The best of the area
Discover the exceptional mosaic of the different grapes cultivated in Switzerland’s most important wine-making region. Known for the elegance of its grands crus, Valais also plays host to the highest vineyard in Europe. Bathed in the sun and blessed by the pure waters of the Alps, this little corner of paradise gives birth to unique wines, making it an unforgettable destination for wine tourists.
Facts and figures52.5 million kg
of grapes harvested in 2018 (31 million kg red, 21.5 million kg white)
Facts and figures55 grape varieties
cultivated in Valais (31 white and 24 red)
Facts and figures80,000 plots of vineyard
Facts and figures370 cellars
Facts and figures4,795 hectares of vineyard
0.9% of the land surface
Valais grape varieties
Nowhere else does Fendant give such subtle, complex life to a wine than in Switzerland. This precocious, vigorous grape is known as Fendant in Valais – from the French “fendre” meaning to split – as its skin splits under the fingers when ripe. Its understated, crystalline aromatic profile leaves all the room for the floral, fruity or mineral nuances conveyed by its environment. Often slightly sparkling, always bright and cheerful, Fendant is the aperitif wine par excellence.
Petite Arvine is THE Valais white wine par excellence. Considered exclusive to Valais since 1602, it is delicate, sensitive to the wind and a late developer. Petite Arvine requires the best exposures, preferably not too dry. Its wines can take various forms: dry and nervous, with glycine and grapefruit flavours, or even slightly soft, with notes of rhubarb preserve. To taste, all the varieties are characterised by clear vivacity and a slightly savoury touch, the veritable signature of Petite Arvine.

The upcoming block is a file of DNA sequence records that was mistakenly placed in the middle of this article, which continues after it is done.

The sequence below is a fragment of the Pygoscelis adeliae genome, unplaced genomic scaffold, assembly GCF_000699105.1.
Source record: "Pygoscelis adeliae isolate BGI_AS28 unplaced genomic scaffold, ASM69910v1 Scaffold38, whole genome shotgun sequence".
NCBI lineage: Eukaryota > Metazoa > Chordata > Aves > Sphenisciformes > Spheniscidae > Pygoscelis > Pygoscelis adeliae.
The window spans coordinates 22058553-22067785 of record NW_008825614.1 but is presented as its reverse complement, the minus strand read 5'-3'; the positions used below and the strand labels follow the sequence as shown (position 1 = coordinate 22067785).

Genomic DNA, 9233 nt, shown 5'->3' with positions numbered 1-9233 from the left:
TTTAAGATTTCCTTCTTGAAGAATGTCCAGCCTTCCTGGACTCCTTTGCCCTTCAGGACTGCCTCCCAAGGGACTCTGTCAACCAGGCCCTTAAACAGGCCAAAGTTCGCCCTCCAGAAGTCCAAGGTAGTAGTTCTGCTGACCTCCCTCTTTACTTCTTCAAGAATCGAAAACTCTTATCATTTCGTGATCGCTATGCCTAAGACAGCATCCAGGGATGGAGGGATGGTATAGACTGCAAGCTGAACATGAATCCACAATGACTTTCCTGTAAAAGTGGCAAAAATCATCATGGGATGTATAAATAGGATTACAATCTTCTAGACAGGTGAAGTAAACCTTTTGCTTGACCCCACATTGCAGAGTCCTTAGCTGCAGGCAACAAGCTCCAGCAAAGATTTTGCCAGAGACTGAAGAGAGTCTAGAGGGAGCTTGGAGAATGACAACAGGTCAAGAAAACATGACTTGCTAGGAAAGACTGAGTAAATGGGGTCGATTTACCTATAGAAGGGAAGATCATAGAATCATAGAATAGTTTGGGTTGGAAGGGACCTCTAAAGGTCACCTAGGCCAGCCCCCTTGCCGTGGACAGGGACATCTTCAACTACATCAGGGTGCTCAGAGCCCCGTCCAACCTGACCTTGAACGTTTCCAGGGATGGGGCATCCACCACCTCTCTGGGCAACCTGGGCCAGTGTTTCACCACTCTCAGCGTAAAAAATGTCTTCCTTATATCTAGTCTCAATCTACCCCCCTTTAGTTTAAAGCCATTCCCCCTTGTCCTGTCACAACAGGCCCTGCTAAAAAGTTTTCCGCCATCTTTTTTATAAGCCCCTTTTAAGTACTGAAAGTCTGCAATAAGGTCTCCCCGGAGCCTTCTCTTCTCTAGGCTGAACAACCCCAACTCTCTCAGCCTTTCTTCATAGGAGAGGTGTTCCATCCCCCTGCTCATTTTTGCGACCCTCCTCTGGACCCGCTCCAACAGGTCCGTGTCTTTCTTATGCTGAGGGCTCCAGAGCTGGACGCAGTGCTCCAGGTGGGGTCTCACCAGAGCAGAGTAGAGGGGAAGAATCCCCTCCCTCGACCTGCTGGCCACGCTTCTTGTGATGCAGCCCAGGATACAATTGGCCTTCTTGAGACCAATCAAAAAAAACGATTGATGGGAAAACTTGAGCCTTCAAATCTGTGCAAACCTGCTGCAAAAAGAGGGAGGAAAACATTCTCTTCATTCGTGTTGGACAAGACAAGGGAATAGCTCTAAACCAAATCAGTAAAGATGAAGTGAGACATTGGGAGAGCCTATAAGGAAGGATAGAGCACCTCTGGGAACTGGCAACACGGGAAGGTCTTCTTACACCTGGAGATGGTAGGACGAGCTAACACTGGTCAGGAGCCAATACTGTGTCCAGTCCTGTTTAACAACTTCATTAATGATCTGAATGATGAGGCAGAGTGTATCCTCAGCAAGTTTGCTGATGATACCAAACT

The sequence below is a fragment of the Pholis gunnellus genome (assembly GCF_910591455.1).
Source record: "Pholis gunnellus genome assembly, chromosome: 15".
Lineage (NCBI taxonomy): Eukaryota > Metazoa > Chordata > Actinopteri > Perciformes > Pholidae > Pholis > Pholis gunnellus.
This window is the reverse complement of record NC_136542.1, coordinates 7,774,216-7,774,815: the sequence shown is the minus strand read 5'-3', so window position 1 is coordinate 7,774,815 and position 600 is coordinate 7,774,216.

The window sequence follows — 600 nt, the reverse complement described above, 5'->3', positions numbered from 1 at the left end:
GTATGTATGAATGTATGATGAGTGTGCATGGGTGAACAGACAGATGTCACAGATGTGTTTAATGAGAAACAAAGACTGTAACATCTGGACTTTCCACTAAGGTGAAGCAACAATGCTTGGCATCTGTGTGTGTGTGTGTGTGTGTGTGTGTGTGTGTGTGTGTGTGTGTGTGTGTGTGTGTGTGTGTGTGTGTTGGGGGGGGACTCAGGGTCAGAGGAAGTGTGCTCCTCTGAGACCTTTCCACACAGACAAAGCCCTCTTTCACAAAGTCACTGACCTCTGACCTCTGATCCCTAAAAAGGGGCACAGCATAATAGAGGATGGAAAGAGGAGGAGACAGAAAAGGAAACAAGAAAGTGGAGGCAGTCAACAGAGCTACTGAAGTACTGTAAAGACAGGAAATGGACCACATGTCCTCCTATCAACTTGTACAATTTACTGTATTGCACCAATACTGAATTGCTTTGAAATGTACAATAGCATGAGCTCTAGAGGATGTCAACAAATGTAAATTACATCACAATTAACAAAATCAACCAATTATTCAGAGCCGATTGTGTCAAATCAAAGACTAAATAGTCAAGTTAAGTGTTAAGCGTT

Heida (Païen or Savagnin Blanc)
When we talk about Heida (as it is called in Upper Valais) or Païen, this is the name given in Valais to white wine from the Savagnin grape, also known as Traminer. Initially found on the slopes at Visperterminen up to 1,100 metres above sea level, Heida yields an extraordinary range of citrus and exotic fruits. It brings together tonic vivacity and structure.
Noted in Valais for the first time at the start of the 19th century, Cornalin ripens late, is capricious and hard to work, but it features a fantastic dark cherry colour with violet flashes. It has an usually fruity strength, an insolent youthfulness, and a body that is simultaneously slender, tonic and very fresh. Without doubt, this is the greatest Valais red, with its spicy notes of clove and fruity hints of black cherry. Its energy sapped over the years, it assumes a remarkable patina of great delicacy and nobility.
Having arrived in Valais over the Great St. Bernard Pass, Humagne Rouge is, after Cornalin, the second great red wine with a strong Valais identity. Vigorous and late-maturing, Humagne Rouge produces vintages with a well-tempered character. Its aromatic profile appeals with notes of wild fruits, woodlands, peel and violets. With a supple palate in the attack then strengthening in the finish, this is a wine for aficionados, to be enjoyed young or after three to five years storage.
Pinot Noir is the most widely planted grape in Valais. It was introduced in the middle of the 19th century in order to regenerate the wine industry, which was going through a period of transition. Note that Pinot Noir, an early harvest variety that supports both dryness and cold, was bound to succeed in Valais. It gives birth to very varied wines, reflecting the enormous diversity of the soil. Blended with Gamay, it provides structure, classiness and elegance to Doles.